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Ramzan Kadyrov, the man behind Chechnya’s brutal gay purges, says people with coronavirus should be ‘killed’

Josh Milton March 26, 2020
Head of Chechnya Ramzan Kadyrov said those quarantined with the coronavirus that break house arrest should be executed. (Yelena AfoninaTASS via Getty Images)

Head of Chechnya Ramzan Kadyrov said those quarantined with the coronavirus that break house arrest should be executed. (Yelena AfoninaTASS via Getty Images)

Anyone who breaks coronavirus quarantine should be executed, says Chechnya leader, Ramzan Kadyrov.

The president of the Russian republic – who oversaw a brutal crackdown on LGBT+ people in Chechnya  – made the claim on March 24 at a government meeting as the region confirmed its first three coronavirus cases.

“If you ask me, anyone who creates this problem for himself should be killed,” he said.

“Not only does he get sick, [but he also infects] his family, his sisters, brothers, neighbours,” the regional Caucasian Knot news agency quoted Kadyrov as saying.

Ramzan Kadyrov recommends Chechens drink water with lemon and honey to combat coronavirus. 

Kadyrov added that people spreading fake information about the deadly but delicate virus should be punished with community service.

His comments came as the president ordered all restaurants, cafés and “crowded places” in the republic to shutter doors in an effort to curb the caseload steadily crawling upwards.

Ramzan Kadyrov takes an oath during the ceremony of his inauguration as the head of Russia’s Caucasus region of Chechnya for a third term, in Grozny on October 5, 2016. (ELENA FITKULINA/AFP/Getty Images)

But such measures also eclipsed comments made by Kadyrov that the pandemic paralysing the world is not to be feared. Earlier this month, he simply advised citizens to drink water with lemon and honey to strengthen immune systems.

Alongside consuming garlic for “pure blood”, BBC Russia reported.

What was the ‘gay purge’ in Chechnya?

Chechnya, a mostly Muslim region in southern Russia that fought two wars for independence, is now under Moscow’s control.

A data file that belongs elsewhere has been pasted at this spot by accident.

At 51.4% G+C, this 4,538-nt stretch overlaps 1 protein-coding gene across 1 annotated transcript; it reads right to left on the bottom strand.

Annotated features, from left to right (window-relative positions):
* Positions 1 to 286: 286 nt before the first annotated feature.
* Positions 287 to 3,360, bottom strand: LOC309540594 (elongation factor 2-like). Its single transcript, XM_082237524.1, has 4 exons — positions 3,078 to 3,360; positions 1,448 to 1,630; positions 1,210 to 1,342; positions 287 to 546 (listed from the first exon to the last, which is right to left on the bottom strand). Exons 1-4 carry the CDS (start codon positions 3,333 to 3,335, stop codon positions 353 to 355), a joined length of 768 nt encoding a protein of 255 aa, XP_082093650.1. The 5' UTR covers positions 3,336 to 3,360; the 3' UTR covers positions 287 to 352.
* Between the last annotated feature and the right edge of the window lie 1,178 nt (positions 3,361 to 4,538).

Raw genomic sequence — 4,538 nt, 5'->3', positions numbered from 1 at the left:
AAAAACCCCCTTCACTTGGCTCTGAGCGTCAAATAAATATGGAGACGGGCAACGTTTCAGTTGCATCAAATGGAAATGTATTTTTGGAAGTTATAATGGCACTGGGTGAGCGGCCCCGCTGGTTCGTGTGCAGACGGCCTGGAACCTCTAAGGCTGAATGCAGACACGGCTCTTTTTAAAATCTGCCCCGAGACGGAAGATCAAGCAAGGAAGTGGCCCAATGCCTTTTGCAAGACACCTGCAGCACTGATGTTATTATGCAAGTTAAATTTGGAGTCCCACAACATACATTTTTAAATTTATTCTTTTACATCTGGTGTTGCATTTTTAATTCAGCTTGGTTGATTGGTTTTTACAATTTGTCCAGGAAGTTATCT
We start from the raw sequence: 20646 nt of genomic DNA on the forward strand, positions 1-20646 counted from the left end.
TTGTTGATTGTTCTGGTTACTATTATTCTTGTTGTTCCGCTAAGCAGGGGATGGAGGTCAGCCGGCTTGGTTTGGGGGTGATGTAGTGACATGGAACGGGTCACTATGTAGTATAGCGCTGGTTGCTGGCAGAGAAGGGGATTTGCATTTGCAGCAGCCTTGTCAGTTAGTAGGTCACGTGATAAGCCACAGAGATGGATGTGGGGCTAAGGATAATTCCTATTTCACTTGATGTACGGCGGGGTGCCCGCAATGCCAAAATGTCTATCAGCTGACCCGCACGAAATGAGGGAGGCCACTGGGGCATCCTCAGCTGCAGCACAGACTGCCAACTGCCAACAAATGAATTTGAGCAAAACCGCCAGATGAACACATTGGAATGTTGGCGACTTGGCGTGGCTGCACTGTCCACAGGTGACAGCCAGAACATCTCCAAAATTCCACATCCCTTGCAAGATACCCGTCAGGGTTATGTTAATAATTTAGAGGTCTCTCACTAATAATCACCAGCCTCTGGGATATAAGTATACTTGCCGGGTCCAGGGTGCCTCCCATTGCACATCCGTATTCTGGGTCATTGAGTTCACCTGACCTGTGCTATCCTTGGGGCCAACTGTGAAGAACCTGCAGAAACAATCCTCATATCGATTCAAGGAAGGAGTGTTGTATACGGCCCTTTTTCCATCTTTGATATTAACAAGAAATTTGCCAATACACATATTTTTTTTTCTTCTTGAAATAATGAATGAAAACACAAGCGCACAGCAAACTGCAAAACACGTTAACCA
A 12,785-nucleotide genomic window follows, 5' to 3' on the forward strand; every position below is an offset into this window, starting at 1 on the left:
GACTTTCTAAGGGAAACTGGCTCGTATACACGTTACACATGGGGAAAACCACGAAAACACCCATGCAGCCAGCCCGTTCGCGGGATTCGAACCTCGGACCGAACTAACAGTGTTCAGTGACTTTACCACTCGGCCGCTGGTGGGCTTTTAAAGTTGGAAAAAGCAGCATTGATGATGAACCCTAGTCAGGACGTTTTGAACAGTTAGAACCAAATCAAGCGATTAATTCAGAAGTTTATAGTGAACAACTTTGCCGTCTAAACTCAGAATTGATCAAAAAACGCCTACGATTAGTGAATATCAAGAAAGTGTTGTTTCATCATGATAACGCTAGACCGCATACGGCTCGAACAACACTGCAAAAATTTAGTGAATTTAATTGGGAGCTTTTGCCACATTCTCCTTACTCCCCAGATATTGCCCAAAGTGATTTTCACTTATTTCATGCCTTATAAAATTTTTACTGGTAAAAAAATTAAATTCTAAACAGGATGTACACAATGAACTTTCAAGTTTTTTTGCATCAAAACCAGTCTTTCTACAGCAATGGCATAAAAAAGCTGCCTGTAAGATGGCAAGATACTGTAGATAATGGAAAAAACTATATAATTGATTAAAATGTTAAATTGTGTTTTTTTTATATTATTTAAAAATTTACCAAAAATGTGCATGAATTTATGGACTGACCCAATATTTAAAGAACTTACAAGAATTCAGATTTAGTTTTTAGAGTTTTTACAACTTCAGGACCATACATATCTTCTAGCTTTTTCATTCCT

Regional leader Kadyrov operates a vastly carte blanche rule in exchange for devotion to the Kremlin.

Mugs decorated with images of Russian President Vladimir Putin, Soviet leaders Joseph Stalin and Vladimir Lenin and Chechnya's leader Ramzan Kadyrov are seen on sale among other items at a gift shop in Moscow. (DIMITAR DILKOFF/AFP via Getty Images)
Mugs decorated with images of Russian President Vladimir Putin, Soviet leaders Joseph Stalin and Vladimir Lenin and Chechnya’s leader Ramzan Kadyrov are seen on sale among other items at a gift shop in Moscow. (DIMITAR DILKOFF/AFP via Getty Images)

Being gay is taboo in Chechnya, which pushed the lives of many queer folk into private online chat rooms and darkened alleyways.

But one day, this all changed.

In 2017, images and anecdotes of queer men who suffered weeks of torture and brutal beatings in a targeted pogrom were exposed by local journalists, in a horrifying turn in the country’s long history of human rights abuses.

Local authorities denied the sweeps ever happened, but journalist Elena Milashina and human rights lawyer Marina Dubrovina hurled countless cases of kidnapped gay men into the public eye.

Witnesses have painted a brutal playbook of Chechen regional authorities bundling gay men into cars, thrown into basements of police stations or thrown into facilities where they were tormented and starved.

More: Chechnya, Coronavirus, COVID-19, Ramzan Kadyrov, Russia, Vladimir Putin

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